Description: Current energy and environmental challenges are driving the use of cellulosic materials for biofuel production. A major obstacle in this pursuit is poor ethanol tolerance among cellulolytic Clostridium species. The first objective of this work was to establish a potential upper boundary of ethanol tolerance for the cellulosome itself. The hydrolytic function of crude cellulosome extracts from C. cellulolyticum on carboxymethyl cellulose (CMC) with 0, 5, 10, 15, 20 and 25% (v/v) ethanol was determined. Results indicated that the endoglucanase activity of the cellulosome incubated in 5% and 10% ethanol was significantly different from a control without ethanol addition. Furthermore a significant difference was observed in endoglucanase activity for cellulosome incubated in 5%, 10%, 15%, 20% and 25% ethanol in a standalone experiment. Endoglucanase activity continued to be observed for up to 25% ethanol, indicating that cellulosome function in ethanol will not be an impediment to future efforts towards engineering increasing production titers to levels at least as high as the current physiological limits of the most tolerant ethanologenic microbes. The second objective of this work was to study bioethanol production by a microbial co-culture involving Clostridium cellulolyticum and a recombinant Zymomonas mobilis engineered for the utilization of oligodextrans. The recombinant Z. mobilis ZM4 pAA1 and wild type ZM4 were first tested on RM medium (ATCC 1341) containing 2% cellobiose as the carbon source. Ethanol production from the recombinant Z. mobilis was three times that observed from the wild type Z. mobilis. Concomitant with ethanol production was the reduction in OD from 2.00 to 1.580, indicating the consumption of cellobiose. No such change in OD was observed from the wild type. The recombinant ZM4 was then co-cultured with C. cellulolyticum using cellobiose and microcrystalline cellulose respectively as carbon sources. Results indicate that the recombinant ZM4 acted synergistically with C. cellulolyticum ...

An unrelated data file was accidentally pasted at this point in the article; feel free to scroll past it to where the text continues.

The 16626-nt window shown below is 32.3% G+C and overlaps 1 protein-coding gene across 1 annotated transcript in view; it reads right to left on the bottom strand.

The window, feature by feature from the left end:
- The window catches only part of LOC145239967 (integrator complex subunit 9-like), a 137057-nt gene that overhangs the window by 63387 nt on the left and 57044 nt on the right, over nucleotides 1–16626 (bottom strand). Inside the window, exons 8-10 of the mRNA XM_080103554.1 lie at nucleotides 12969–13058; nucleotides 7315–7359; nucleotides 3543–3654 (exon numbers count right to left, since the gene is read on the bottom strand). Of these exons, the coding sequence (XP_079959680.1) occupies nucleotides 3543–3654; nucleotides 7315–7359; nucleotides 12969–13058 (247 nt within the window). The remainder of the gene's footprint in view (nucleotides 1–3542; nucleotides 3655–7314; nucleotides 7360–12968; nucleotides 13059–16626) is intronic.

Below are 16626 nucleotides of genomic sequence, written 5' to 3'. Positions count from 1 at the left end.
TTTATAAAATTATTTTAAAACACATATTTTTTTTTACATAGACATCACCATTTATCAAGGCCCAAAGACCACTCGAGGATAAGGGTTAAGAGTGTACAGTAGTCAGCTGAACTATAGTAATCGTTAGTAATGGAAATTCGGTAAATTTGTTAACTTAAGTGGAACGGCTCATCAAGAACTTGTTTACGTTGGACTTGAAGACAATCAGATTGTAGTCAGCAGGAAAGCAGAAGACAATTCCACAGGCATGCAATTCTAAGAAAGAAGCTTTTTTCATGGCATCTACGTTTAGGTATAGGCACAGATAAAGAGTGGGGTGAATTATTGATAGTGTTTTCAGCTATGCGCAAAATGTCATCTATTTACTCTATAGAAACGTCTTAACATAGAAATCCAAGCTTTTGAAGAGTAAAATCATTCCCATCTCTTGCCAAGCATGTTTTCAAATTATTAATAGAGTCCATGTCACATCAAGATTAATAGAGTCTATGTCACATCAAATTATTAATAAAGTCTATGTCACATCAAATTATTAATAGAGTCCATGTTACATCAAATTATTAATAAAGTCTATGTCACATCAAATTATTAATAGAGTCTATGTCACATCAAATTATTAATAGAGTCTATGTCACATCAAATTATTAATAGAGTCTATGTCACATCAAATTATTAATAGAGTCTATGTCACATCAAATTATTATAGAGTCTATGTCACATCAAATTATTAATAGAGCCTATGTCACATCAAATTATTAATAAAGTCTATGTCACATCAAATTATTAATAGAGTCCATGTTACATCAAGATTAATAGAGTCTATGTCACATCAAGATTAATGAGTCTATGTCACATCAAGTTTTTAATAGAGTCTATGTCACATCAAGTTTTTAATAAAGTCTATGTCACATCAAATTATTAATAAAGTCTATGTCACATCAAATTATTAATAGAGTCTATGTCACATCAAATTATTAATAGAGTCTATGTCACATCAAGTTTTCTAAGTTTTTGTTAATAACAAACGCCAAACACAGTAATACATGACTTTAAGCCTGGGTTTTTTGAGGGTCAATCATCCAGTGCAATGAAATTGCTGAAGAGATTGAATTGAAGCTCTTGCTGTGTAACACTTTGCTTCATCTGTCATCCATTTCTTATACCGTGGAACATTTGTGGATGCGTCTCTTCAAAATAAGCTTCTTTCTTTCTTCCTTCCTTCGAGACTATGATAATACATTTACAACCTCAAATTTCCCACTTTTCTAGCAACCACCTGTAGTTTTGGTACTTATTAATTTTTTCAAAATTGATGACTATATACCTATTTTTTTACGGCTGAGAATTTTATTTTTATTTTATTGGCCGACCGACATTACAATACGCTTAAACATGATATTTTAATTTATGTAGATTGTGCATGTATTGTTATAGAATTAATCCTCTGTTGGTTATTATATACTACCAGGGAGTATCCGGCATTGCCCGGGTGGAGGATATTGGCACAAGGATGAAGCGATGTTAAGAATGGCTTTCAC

Date: August 2014
Creator: Anieto, Ugochukwu Obiakornobi
Partner: UNT Libraries